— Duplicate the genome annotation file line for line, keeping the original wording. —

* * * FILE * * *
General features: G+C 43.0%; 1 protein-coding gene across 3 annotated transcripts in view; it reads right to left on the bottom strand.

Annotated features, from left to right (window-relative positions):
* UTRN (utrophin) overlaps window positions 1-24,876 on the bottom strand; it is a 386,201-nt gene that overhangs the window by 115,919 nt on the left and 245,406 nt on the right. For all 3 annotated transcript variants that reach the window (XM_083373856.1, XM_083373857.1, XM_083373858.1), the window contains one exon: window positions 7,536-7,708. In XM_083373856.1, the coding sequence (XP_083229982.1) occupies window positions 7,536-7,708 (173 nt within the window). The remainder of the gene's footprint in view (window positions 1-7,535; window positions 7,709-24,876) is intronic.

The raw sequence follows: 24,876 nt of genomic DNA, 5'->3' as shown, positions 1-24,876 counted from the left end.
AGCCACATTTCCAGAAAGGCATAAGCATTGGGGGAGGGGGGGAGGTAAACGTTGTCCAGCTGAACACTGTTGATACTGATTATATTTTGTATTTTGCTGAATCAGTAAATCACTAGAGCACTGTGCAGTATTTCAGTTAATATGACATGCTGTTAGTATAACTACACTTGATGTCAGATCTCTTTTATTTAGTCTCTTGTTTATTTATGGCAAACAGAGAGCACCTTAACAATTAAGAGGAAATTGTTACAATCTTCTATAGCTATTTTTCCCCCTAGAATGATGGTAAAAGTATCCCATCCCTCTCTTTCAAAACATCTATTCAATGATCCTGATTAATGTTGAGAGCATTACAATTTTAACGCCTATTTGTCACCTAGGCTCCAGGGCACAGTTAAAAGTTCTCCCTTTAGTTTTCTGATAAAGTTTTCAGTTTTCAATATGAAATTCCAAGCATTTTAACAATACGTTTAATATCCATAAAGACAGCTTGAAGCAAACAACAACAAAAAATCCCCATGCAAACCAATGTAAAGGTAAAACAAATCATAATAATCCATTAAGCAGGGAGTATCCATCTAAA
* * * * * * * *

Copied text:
General features: G+C 43.0%; 1 protein-coding gene across 3 annotated transcripts in view; it reads right to left on the bottom strand.

Annotated features, from left to right (window-relative positions):
* UTRN (utrophin) overlaps window positions 1-24,876 on the bottom strand; it is a 386,201-nt gene that overhangs the window by 115,919 nt on the left and 245,406 nt on the right. For all 3 annotated transcript variants that reach the window (XM_083373856.1, XM_083373857.1, XM_083373858.1), the window contains one exon: window positions 7,536-7,708. In XM_083373856.1, the coding sequence (XP_083229982.1) occupies window positions 7,536-7,708 (173 nt within the window). The remainder of the gene's footprint in view (window positions 1-7,535; window positions 7,709-24,876) is intronic.

The raw sequence follows: 24,876 nt of genomic DNA, 5'->3' as shown, positions 1-24,876 counted from the left end.
AGCCACATTTCCAGAAAGGCATAAGCATTGGGGGAGGGGGGGAGGTAAACGTTGTCCAGCTGAACACTGTTGATACTGATTATATTTTGTATTTTGCTGAATCAGTAAATCACTAGAGCACTGTGCAGTATTTCAGTTAATATGACATGCTGTTAGTATAACTACACTTGATGTCAGATCTCTTTTATTTAGTCTCTTGTTTATTTATGGCAAACAGAGAGCACCTTAACAATTAAGAGGAAATTGTTACAATCTTCTATAGCTATTTTTCCCCCTAGAATGATGGTAAAAGTATCCCATCCCTCTCTTTCAAAACATCTATTCAATGATCCTGATTAATGTTGAGAGCATTACAATTTTAACGCCTATTTGTCACCTAGGCTCCAGGGCACAGTTAAAAGTTCTCCCTTTAGTTTTCTGATAAAGTTTTCAGTTTTCAATATGAAATTCCAAGCATTTTAACAATACGTTTAATATCCATAAAGACAGCTTGAAGCAAACAACAACAAAAAATCCCCATGCAAACCAATGTAAAGGTAAAACAAATCATAATAATCCATTAAGCAGGGAGTATCCATCTAAA